XRay T4 2019 Review Pt3 - Build and Tips for Stock Racing

Continuing the XRay T4 2019 build and review extravaganza, this part will cover how I built the Stock runner and the option parts that I used.

Stock preparation

Preparing a stock car is a bit different to a modified car. A stock car seems to have more steering then a modified car. A good stock car needs to have enough initial steering, but also a lot of corner speed. Too much steering on a stock car would kill the corner speed.

In order to create the most efficient stock car I concentrated on the following aspects:
  • Lowest possible weight – best possible acceleration, plus possibility to add weight where you want it to be.
  • Lowest possible un-sprung mass.
  • Lowest possible rotational mass.
  • Lowest possible center of gravity - increase in corner speed
  • Least amount of friction

Lowest possible weight

The T4 is a quite lightweight car,  It is under the 1320g weight limit already in kit form. However I wanted to make the car as light as possible to give me more options on weight balance.
Titanium screws shave roughtly 30% weight of a steel kit screw

I added the Hiro Seiko aluminum screw kit (gold one this time) and Avid titanium ball studs. The aluminum screws and ball studs also help you to lower the CG, whereas the ball studs also have a beneficial influence on the un-sprung mass. Also an interesting option are the titan pivot pins (307322 and 307222).

Lowest rotational mass

It is super important to limit the rotational mass as this has a beneficial influence on the car’s acceleration. In the stock class, where the cars are evenly matched, this might give you an advantage.
These nuts save 0.15g from the kit version
The lightest possible wheel nuts I could find are the Triad M4 Light Wheel Nuts. They come in a variety of different colours and only weigh in at 1.5g for 4.
Titanium screws shave roughtly 30% weight of a steel kit screw
The Xray drivetrain is one of the lightest around, and it’s very hard to shave off weight. When paying attention to the diff, there are 2 areas where you can save weight. The standard screws only weigh 0,9g, but the titanium Hiro Seiko ones I used are slightly lighter at 0,6g.

I also opted for the Xray graphite gear diff gears (Xray 304932) which are fractionally lighter then the stock ones (1.23 vs 1.29).

The front spool is quite light as it weighs only 10.45 grams.

However we can go lighter. I replaced the kit parts with (Xray 305136)  Alu solid axle driveshaft adapters  and a 10mm alu screw (be sure to use some oil on the screw or thread a steel screw in the plastic first, otherwise you might round off the hex). I also used the (Xray 30542) Orange strong drive shaft caps. The result is an impressive 10% saving as you shave off over a gram.

Lowest possible center of gravity

This was an easy one. Florian was running the Gensace 7500 RS batteries. The extra capacity of the battery keeps the voltage more steady towards the end of the run. Most top drivers however use low center of gravity batteries. The faster corner speed is more important than the higher capacity.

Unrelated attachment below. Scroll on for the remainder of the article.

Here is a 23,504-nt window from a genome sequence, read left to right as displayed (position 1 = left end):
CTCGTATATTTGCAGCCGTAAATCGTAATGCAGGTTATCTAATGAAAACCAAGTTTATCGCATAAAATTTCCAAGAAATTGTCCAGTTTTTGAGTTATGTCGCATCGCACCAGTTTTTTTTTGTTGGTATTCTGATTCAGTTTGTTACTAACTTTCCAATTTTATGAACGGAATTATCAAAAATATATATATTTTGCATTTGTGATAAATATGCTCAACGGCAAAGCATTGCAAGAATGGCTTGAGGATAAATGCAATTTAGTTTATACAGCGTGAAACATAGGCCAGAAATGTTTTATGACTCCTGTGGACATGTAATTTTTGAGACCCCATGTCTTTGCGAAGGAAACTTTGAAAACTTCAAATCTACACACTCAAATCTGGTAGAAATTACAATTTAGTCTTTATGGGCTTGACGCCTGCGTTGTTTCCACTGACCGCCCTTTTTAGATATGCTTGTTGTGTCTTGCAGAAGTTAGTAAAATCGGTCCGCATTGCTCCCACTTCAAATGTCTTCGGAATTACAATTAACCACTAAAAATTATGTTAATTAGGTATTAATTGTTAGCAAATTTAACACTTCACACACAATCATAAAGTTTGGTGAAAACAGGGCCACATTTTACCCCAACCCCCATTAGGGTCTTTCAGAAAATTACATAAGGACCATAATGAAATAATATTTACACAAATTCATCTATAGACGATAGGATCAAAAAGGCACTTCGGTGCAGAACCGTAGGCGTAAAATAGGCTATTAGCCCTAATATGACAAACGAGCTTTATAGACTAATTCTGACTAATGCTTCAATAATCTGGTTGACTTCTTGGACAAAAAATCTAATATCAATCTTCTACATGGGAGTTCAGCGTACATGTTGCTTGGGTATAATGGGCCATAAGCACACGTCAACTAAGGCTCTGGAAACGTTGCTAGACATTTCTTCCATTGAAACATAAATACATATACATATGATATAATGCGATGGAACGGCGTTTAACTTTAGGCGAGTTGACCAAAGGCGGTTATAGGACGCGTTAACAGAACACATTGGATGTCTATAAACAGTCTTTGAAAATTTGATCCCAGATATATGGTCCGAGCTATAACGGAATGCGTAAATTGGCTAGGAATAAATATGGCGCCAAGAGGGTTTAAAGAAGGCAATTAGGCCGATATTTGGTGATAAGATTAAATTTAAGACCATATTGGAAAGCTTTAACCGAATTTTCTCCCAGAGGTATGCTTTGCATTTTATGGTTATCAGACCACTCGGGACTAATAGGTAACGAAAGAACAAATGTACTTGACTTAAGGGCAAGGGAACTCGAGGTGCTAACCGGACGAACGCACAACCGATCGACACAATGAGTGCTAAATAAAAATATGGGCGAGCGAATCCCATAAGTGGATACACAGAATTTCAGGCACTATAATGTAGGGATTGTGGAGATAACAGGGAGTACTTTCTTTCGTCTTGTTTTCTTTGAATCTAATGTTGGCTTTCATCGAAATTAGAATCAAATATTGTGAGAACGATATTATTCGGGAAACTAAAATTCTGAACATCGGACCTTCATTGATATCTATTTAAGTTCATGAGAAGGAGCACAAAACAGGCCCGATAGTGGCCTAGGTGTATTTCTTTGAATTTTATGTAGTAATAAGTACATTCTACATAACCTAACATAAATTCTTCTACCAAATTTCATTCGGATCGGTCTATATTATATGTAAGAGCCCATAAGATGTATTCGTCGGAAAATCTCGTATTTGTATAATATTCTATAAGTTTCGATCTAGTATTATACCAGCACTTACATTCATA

We switched from Gensace RS7500 batteries to the lighter RS6000 batteries. On the fastest lap-time, there was virtually no difference, but over 5 minutes the car was easier to drive fast with the lighter batteries.

In order to compensate for the lighter weight, I used some great 7075.it product: the 8.5 gram servo mount insert, the brass battery mount system and the new 30g center weight. I omitted the weight under the electronics that is only used to balance the car with the heavier battery.

While looking at the car, I also decided to ditch the 3mm floating servo holder. This part weighs almost 5grams and I replaced it with the 2mm graphite chassis stiffener (Xray 306530). We haven’t tested the car yet, but I think it will be ok to run it.

Least amount of friction

To reduce the friction to a minimum, I also opted for the alu adjustment ball bearing hub (Xray 302063) as it ideally positions the ball bearing for the drive train.

Instead of the standard belts, I used the low friction Kevlar drive belts (Xay 305447 and Xray 305434).

Other ideas

Last time I used some shrink tube around the servo cable to shorten the cable. On the stock car, I glued the shrink tube on the servo (using Hudy body fix) so that it’s less noticeable.

Monaco RC also makes a neat air conveyer (MC-AC40) for the cooling fans. This air conveyer conducts the air around the motor to keep the temperature down. To be honest, I always messed up the cabling of the cooling fan.

With this air conveyer, you get an orange insert that allows you to rout the wires either to the top or down the bottom. I decided to go the hard way this time and routed the wires over the motor mount and then towards the Hobbywing XR10 ESC. It looks smart and hope it will keep this way :)

The Stock Xray T4 2019 is now complete.

The drivetrain feels really smooth and free and I was able balance it perfectly on the scales.

Our first test with the T4 19 will be the EWS, quickly followed by the ETS in Vienna. We will start with the setup from the 18 car and fine tune the car from there.

Impressions so far

The Xray T4 2019 has impressed me so far. The quality of the components is superb and it holds together really well, even after some hard racing.

Florian has improved on his times that he had previously set with the 2018 chassis. The chassis responds well to the different set-up changes that I have made to it, and it provides a wide range of different areas that can be tweaked and refined to accomodate specific track conditions or layouts.

There is still a lot more speed to come from this chassis, be sure to check back as I will post further findings and set-ups over the coming months.

Special thanks to:
Xray 5314432131455241013

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